Saturday 12th November 2016: a race, a chase & a grand opening

It’s Sunday afternoon, the day after the 12th November – a day that will be forever etched into Eat Sleep Cycle history. Yesterday, we opened our headquarters in Girona. It’s a little patch of cycling heaven in the centre of the Old Town, or Barri Vell. It constitutes a dream come true for myself, Lee […]

It’s Sunday afternoon, the day after the 12th November – a day that will be forever etched into Eat Sleep Cycle history.

Yesterday, we opened our headquarters in Girona. It’s a little patch of cycling heaven in the centre of the Old Town, or Barri Vell. It constitutes a dream come true for myself, Lee & Brian.

The week leading up to the opening was full of painting, paperwork, packages arriving, drilling, drawing, hanging, cleaning, cava buying, ride planning, late night pizza eating & a little bit of cycling. It was busy, but we were busy dream-building and we were happy.

Saturday 12th November dawned.

Lee & Brian were up early making Pinxtos, I was up early mopping & cleaning up the shop. Set up complete, riders started arriving for the celebration ride, and the roller coaster began.

The Ride

We spun out of town in crisp sunshine. It was nothing short of gorgeous, a mix of old friends & new faces headed out together to the mighty Mare de Deu del Mont climb (1,123m). The newly wrapped Eat Sleep Cycle car, manned by Lee (driver), Shane (photographer) & Stephen (swanny aka slave), tooted it’s way past, gleaming in the morning light. It was glorious.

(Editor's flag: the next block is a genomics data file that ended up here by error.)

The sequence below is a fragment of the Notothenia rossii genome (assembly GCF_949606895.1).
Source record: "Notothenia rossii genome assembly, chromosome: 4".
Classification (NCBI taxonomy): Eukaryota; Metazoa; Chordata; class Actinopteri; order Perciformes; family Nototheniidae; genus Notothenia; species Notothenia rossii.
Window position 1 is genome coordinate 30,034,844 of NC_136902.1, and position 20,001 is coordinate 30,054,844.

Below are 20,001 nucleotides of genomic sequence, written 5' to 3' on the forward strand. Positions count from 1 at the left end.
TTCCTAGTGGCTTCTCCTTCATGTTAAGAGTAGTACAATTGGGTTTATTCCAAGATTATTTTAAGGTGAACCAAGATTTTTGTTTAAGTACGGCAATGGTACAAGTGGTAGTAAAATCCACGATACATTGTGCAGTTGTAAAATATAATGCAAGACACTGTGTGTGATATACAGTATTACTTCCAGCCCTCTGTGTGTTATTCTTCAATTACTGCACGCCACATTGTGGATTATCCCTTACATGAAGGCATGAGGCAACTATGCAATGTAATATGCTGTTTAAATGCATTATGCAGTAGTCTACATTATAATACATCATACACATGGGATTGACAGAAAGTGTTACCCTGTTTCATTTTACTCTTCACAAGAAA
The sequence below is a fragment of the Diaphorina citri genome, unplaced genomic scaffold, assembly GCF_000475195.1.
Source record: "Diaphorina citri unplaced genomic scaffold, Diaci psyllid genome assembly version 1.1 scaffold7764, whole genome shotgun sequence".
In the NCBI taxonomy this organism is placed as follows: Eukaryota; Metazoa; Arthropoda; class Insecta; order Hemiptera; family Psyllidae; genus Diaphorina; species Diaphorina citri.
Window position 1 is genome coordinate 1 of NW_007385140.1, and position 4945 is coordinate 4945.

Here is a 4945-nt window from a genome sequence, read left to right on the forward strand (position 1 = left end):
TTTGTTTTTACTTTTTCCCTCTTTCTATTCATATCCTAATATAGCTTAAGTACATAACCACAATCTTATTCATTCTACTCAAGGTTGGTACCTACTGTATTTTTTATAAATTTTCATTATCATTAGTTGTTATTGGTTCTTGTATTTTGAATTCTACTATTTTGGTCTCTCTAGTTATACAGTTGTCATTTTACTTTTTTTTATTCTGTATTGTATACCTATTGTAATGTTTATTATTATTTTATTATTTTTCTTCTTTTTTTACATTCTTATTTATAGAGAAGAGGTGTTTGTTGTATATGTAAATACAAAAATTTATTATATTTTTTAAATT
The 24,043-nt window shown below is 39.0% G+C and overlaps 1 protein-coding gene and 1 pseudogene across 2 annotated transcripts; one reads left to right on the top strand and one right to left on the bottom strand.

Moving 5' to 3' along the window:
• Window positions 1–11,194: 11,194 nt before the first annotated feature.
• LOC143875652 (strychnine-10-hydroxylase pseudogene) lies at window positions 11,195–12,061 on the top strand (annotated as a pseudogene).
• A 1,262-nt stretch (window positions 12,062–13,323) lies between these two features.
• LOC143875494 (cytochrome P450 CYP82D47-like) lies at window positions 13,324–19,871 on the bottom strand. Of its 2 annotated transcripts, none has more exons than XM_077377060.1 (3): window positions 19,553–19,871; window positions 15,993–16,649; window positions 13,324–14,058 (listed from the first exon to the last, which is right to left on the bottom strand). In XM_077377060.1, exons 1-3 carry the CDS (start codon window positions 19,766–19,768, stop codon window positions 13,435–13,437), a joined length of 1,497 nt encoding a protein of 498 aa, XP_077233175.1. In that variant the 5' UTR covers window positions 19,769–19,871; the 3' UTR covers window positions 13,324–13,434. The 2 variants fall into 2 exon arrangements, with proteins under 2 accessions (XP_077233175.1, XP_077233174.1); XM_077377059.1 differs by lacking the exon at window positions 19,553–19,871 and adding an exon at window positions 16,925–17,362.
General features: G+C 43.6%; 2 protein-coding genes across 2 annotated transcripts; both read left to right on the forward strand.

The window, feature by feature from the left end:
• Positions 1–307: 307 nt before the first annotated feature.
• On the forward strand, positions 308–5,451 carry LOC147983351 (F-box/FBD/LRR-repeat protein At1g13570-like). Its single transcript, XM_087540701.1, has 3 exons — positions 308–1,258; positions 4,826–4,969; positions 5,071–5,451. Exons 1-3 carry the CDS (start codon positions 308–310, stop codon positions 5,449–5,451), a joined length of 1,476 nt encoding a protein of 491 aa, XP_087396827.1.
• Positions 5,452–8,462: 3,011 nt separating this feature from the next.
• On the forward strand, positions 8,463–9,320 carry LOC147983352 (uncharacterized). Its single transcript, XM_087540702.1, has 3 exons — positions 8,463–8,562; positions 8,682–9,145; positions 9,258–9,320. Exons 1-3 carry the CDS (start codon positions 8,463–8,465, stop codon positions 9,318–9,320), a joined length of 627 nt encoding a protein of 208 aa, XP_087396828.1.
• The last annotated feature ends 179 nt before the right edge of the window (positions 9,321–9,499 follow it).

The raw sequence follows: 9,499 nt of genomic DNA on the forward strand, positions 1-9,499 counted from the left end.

We re-grouped at the bottom of our mountain, re-filled bottles & prepared to take on the Eat Sleep Cycle Sufferfest Segment and earn our spots on the inaugural Mountain Leaderboard. Being cyclists, we all pretended we weren’t that bothered, and told anyone who’d listen how bad our off-season form was. But when we set off for the top, the pace was suspiciously high.

Rutger took on the pace-setting for the first flatter section, stomping out a massive gear and pushing the pace to 30 kmph. He cracked, others came to the front and maintained. Our Stigette attacked the group, forcing more legs to give in. A battle for 1st ensued. Brian (our very own Irishman) lost out to The Stig by 1 min 20 seconds. Dale rounded out the podium with a fine time of 1:02:34. Peter posted a storming effort to come 4th and win the 50+ category with a time of 1:02:57. The Stigette will also prove exceptionally hard to beat, coming in under the hour at 00:59:45. The women’s podium was completed by me (1:04:26) & Rebecca (1:29:00).